- The Washington Times - Tuesday, January 10, 2017

The U.S. Supreme Court on Monday said it won’t hear arguments brought on behalf of former Minnesota Gov. Jesse Ventura against the estate of slain Navy SEAL and “American Sniper” author Chris Kyle, leaving a lower court’s dismissal of a $1.8 million defamation verdict.

Mr. Ventura, a pro wrestler-turned-politician, sued his fellow former SEAL in 2012 after a section in Kyle’s best-selling book contained an excerpt concerning an altercation said to have happened six years earlier inside a California bar.

In the book, Kyle claimed to have assaulted an individual during a veterans’ meet-up because the person said the SEALs “deserved to lose a few” in Iraq. Though unnamed, Kyle indicated in interviews afterwards that the person he punched was none other than the former governor of Minnesota.

Mr. Ventura, 65, said the incident never occurred and alleged that his reputation within the SEAL community was damaged as a direct result of Kyle’s accusation. In 2014, a jury trial concluded with Mr. Ventura being awarded $500,000 for defamation and $1.35 million for unjust enrichment.

Last June, however, a three-judge panel of the 8th Circuit Court of Appeals outright reversed the unjust enrichment verdict and vacated and remanded the defamation judgment after agreeing that Mr. Ventura’s legal team damaged the defendant’s chance of a fair trial by telling jurors an insurance policy would cover the cost of damages awarded in court.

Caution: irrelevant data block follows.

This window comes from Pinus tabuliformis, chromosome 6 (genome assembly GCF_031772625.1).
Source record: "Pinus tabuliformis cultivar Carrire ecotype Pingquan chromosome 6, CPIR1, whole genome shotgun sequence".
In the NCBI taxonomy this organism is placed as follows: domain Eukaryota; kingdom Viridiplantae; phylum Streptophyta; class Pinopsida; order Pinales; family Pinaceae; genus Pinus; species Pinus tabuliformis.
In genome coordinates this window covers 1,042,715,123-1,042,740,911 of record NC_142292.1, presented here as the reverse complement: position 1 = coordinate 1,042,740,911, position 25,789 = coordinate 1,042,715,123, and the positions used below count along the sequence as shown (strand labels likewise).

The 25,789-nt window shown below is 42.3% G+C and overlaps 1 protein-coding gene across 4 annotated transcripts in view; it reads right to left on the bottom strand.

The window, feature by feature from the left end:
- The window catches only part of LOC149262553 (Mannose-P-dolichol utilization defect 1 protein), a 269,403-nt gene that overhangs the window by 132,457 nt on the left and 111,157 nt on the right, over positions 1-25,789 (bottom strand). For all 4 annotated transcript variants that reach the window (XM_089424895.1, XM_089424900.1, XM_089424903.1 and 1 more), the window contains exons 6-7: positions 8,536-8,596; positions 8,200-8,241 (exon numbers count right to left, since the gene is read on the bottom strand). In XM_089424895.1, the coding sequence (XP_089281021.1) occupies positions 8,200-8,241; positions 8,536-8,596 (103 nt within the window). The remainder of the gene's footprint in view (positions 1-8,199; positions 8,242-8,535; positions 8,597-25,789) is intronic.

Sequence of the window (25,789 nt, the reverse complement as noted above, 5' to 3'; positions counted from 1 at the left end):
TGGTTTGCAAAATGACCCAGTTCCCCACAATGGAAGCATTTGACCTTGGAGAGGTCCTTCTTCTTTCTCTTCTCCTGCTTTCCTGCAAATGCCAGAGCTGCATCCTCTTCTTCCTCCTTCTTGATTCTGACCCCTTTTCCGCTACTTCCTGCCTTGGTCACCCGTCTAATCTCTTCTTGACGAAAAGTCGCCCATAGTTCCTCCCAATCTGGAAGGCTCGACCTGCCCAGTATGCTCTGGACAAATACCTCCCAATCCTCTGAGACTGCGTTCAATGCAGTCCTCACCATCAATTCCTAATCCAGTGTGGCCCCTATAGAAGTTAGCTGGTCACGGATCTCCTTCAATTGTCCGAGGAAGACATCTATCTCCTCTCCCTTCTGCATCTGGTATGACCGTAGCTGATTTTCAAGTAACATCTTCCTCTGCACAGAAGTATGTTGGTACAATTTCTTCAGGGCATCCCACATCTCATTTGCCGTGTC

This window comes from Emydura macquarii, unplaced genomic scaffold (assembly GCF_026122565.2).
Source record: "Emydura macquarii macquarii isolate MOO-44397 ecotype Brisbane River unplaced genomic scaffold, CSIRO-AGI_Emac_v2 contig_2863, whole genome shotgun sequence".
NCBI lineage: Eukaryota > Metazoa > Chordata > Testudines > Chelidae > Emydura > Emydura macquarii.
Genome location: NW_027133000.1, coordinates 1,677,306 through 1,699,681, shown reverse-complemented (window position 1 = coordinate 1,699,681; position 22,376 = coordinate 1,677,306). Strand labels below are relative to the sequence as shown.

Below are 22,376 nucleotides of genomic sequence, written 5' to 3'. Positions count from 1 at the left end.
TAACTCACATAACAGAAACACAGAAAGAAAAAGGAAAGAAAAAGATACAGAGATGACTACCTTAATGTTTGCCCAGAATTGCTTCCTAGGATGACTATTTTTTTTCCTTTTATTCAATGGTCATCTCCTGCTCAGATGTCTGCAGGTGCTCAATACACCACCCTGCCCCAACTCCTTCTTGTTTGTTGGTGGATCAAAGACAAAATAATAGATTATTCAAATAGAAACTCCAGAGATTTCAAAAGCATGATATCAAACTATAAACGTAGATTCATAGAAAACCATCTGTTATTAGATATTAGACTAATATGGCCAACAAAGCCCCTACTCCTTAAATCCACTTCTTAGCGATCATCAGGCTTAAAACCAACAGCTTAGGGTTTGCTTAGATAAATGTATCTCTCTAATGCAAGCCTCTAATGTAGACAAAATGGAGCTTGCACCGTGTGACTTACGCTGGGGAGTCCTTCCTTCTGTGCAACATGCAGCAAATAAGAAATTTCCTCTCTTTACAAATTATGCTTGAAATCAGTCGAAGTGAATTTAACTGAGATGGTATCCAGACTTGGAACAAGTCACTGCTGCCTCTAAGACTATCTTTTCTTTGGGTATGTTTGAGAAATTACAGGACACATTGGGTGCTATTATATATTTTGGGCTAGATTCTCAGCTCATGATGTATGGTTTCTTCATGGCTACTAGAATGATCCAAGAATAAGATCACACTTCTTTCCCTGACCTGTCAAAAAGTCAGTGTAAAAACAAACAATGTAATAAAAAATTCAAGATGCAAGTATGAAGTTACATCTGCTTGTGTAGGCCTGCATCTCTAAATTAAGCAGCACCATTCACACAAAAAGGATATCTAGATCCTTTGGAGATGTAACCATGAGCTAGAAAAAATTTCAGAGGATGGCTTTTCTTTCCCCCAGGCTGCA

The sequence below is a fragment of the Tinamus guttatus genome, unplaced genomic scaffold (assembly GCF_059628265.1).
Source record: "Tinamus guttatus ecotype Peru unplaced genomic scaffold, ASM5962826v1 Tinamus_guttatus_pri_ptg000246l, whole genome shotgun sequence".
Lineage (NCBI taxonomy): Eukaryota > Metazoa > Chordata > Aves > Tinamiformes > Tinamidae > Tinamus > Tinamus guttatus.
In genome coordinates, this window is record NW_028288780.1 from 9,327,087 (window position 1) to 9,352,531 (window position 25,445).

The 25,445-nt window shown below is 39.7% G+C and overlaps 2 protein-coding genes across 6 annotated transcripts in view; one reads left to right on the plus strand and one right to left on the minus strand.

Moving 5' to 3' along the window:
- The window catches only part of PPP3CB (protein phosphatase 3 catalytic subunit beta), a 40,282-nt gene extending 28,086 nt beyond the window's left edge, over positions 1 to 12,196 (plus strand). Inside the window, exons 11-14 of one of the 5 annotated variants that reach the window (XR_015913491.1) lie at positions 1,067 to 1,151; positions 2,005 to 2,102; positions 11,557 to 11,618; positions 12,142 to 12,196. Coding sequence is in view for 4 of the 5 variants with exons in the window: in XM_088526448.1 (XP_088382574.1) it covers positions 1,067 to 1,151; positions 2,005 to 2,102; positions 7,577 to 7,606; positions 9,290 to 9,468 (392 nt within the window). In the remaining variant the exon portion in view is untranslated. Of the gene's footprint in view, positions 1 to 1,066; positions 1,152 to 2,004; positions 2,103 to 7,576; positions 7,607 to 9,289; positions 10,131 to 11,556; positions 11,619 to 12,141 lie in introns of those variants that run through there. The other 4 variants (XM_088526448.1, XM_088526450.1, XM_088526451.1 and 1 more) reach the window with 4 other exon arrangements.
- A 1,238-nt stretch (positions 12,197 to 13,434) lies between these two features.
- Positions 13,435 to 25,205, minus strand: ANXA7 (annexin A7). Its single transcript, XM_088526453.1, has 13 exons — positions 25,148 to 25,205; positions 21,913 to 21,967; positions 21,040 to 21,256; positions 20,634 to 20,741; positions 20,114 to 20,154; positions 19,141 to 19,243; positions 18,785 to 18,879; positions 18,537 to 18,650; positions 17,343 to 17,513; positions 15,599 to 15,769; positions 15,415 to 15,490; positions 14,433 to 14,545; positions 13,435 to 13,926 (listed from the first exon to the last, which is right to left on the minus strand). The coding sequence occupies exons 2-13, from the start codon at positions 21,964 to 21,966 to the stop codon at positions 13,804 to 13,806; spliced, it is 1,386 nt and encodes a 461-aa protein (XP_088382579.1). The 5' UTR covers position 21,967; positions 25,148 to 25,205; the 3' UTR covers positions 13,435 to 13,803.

The appeals panel’s ruling will now remain intact as a result of the high court’s decision this week, meaning Mr. Ventura may pursue the defamation allegations in District Court again.

“The appeal wasn’t overturned because Chris Kyle didn’t lie,” Mr. Ventura said in a statement published by the New York Post. “He did lie — and that was proven in court. The appeal was overturned on a technicality. And the judges went against their rules [and] laws to do it. Politics.”

“[The] truth will come out again in the new trial,” Mr. Ventura added.

Kyle’s book, “American Sniper” sold more than 1.2 million copies since being released in 2012. He was shot and killed by a fellow vet two years at the age of 38.

• Andrew Blake can be reached at ablake@washingtontimes.com.

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